In 1994, a development officer was hired to coordinate fundraising efforts, and a campaign feasibility study was undertaken. The following year the board hired Diane Lesko, who shared their vision for the future of the Telfair. Lesko was charged with the monumental tasks of accomplishing the funding and construction of a new building on Telfair Square. The project would be the largest capital campaign ever launched in Savannah.

A new building planning committee, chaired by John V. Luck, was expanded in the fall of 1997 to select the architects for this project. That year, the museum hired J. Paul Hansen Architects as the local architects of record. In the spring of 1998, requests for proposals were sent to fourteen nationally recognized architects. Five were selected to deliver presentations for the trustees and new building committee, which chose Moshe Safdie and Associates from the finalists in July 1998. In selecting Safdie, the trustees announced their intention to create “an architectural landmark and an art legacy for Savannah.”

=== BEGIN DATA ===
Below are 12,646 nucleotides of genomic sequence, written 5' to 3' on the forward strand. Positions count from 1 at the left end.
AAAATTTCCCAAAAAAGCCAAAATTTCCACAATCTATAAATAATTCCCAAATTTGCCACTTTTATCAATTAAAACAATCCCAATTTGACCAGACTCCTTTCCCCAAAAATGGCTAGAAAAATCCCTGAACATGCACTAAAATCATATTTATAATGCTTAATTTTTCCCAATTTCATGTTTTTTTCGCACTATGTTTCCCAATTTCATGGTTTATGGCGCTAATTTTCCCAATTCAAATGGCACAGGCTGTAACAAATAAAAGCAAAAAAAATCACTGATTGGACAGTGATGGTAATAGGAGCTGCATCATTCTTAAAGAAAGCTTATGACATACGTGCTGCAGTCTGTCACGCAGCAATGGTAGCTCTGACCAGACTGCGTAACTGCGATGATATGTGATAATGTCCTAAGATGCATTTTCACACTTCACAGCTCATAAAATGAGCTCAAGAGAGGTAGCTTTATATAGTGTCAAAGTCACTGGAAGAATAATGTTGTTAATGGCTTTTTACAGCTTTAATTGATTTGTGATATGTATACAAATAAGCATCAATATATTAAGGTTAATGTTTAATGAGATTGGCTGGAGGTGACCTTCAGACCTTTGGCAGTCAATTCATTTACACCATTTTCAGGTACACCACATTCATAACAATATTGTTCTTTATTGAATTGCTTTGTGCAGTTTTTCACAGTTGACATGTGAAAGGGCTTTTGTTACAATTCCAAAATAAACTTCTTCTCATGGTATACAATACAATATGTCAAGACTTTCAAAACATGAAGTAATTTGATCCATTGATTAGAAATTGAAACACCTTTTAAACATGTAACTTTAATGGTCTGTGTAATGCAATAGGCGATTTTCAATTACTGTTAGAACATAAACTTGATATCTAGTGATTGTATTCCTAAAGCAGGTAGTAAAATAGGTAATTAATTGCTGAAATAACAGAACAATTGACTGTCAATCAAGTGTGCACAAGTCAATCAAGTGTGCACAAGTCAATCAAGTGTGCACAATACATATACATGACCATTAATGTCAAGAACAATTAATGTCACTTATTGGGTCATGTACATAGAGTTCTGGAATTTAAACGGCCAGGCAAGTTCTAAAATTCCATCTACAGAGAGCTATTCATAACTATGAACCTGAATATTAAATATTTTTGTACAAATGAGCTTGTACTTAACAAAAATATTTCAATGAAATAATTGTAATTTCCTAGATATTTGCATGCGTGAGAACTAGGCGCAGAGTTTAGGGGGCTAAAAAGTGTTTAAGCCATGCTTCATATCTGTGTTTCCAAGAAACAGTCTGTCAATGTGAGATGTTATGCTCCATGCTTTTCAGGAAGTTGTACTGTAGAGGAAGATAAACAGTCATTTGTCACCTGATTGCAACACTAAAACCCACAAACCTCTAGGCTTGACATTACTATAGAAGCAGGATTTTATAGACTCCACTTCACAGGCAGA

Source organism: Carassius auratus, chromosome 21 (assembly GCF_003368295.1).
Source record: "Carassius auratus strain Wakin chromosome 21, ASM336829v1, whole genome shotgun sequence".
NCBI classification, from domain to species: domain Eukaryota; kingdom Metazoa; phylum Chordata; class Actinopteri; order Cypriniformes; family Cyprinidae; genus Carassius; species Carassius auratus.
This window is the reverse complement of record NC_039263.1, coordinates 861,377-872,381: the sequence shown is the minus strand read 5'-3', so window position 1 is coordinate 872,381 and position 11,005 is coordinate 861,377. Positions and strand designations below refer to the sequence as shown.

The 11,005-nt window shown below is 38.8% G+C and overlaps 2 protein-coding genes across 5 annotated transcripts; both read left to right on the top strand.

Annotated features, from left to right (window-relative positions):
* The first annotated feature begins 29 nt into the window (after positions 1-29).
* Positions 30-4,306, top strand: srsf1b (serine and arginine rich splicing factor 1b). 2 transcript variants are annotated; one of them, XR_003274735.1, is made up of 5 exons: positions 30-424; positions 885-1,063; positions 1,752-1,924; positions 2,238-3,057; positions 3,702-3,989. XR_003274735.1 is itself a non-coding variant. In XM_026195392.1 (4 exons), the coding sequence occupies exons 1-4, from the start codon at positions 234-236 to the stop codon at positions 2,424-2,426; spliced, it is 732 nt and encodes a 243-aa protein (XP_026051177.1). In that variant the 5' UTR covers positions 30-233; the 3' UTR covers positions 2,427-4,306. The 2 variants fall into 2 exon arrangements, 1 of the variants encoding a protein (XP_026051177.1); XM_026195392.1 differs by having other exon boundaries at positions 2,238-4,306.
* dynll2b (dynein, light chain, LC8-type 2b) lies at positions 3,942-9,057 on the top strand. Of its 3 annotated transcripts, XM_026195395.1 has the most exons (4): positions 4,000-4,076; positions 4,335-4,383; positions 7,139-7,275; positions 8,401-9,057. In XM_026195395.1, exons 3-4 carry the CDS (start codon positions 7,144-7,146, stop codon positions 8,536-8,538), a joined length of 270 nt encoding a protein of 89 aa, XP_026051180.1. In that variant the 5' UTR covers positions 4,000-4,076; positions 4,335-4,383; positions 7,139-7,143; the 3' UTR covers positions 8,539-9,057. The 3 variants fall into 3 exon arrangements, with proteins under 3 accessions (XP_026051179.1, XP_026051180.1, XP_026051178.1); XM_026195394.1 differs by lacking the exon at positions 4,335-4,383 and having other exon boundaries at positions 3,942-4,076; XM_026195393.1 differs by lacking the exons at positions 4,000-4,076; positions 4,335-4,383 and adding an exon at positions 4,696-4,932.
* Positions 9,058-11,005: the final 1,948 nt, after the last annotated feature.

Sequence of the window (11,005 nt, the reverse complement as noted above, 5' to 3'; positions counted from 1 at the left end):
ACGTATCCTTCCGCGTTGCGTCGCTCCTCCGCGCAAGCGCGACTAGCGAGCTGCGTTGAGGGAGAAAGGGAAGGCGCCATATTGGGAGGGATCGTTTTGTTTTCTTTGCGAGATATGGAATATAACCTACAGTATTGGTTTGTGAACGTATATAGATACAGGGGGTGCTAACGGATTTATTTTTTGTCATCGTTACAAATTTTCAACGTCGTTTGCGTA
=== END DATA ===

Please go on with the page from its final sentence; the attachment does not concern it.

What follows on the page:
Moshe Safdie

An Architect for Art